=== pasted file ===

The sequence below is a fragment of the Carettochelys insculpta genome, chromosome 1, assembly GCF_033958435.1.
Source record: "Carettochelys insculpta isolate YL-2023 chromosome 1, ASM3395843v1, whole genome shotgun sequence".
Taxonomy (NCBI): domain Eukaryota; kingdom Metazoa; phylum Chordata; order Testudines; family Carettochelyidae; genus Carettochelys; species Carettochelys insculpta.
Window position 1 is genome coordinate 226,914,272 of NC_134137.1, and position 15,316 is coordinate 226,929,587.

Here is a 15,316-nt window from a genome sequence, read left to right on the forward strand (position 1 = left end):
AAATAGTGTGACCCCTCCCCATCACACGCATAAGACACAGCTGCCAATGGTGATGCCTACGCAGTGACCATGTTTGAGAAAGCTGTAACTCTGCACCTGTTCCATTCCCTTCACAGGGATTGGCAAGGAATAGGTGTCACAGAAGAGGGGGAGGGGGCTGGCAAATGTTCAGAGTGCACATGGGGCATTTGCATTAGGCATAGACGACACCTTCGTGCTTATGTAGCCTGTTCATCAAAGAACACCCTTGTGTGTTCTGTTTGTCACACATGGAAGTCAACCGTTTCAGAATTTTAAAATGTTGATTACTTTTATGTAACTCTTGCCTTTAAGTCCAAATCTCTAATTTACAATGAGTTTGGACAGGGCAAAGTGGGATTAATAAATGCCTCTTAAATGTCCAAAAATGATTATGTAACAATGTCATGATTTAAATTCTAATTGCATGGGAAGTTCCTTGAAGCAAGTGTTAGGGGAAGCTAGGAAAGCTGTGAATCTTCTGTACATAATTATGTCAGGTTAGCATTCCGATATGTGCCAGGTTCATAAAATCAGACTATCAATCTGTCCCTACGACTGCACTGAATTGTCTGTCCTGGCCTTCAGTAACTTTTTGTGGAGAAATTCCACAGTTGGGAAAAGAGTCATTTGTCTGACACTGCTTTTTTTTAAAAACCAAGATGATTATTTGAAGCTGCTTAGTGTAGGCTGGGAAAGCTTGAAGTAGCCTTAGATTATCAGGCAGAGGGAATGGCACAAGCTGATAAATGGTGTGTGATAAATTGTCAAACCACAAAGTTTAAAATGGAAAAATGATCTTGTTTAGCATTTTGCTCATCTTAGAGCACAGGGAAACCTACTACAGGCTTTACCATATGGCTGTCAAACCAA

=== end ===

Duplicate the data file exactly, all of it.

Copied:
The sequence below is a fragment of the Carettochelys insculpta genome, chromosome 1, assembly GCF_033958435.1.
Source record: "Carettochelys insculpta isolate YL-2023 chromosome 1, ASM3395843v1, whole genome shotgun sequence".
Taxonomy (NCBI): domain Eukaryota; kingdom Metazoa; phylum Chordata; order Testudines; family Carettochelyidae; genus Carettochelys; species Carettochelys insculpta.
Window position 1 is genome coordinate 226,914,272 of NC_134137.1, and position 15,316 is coordinate 226,929,587.

Here is a 15,316-nt window from a genome sequence, read left to right on the forward strand (position 1 = left end):
AAATAGTGTGACCCCTCCCCATCACACGCATAAGACACAGCTGCCAATGGTGATGCCTACGCAGTGACCATGTTTGAGAAAGCTGTAACTCTGCACCTGTTCCATTCCCTTCACAGGGATTGGCAAGGAATAGGTGTCACAGAAGAGGGGGAGGGGGCTGGCAAATGTTCAGAGTGCACATGGGGCATTTGCATTAGGCATAGACGACACCTTCGTGCTTATGTAGCCTGTTCATCAAAGAACACCCTTGTGTGTTCTGTTTGTCACACATGGAAGTCAACCGTTTCAGAATTTTAAAATGTTGATTACTTTTATGTAACTCTTGCCTTTAAGTCCAAATCTCTAATTTACAATGAGTTTGGACAGGGCAAAGTGGGATTAATAAATGCCTCTTAAATGTCCAAAAATGATTATGTAACAATGTCATGATTTAAATTCTAATTGCATGGGAAGTTCCTTGAAGCAAGTGTTAGGGGAAGCTAGGAAAGCTGTGAATCTTCTGTACATAATTATGTCAGGTTAGCATTCCGATATGTGCCAGGTTCATAAAATCAGACTATCAATCTGTCCCTACGACTGCACTGAATTGTCTGTCCTGGCCTTCAGTAACTTTTTGTGGAGAAATTCCACAGTTGGGAAAAGAGTCATTTGTCTGACACTGCTTTTTTTTAAAAACCAAGATGATTATTTGAAGCTGCTTAGTGTAGGCTGGGAAAGCTTGAAGTAGCCTTAGATTATCAGGCAGAGGGAATGGCACAAGCTGATAAATGGTGTGTGATAAATTGTCAAACCACAAAGTTTAAAATGGAAAAATGATCTTGTTTAGCATTTTGCTCATCTTAGAGCACAGGGAAACCTACTACAGGCTTTACCATATGGCTGTCAAACCAA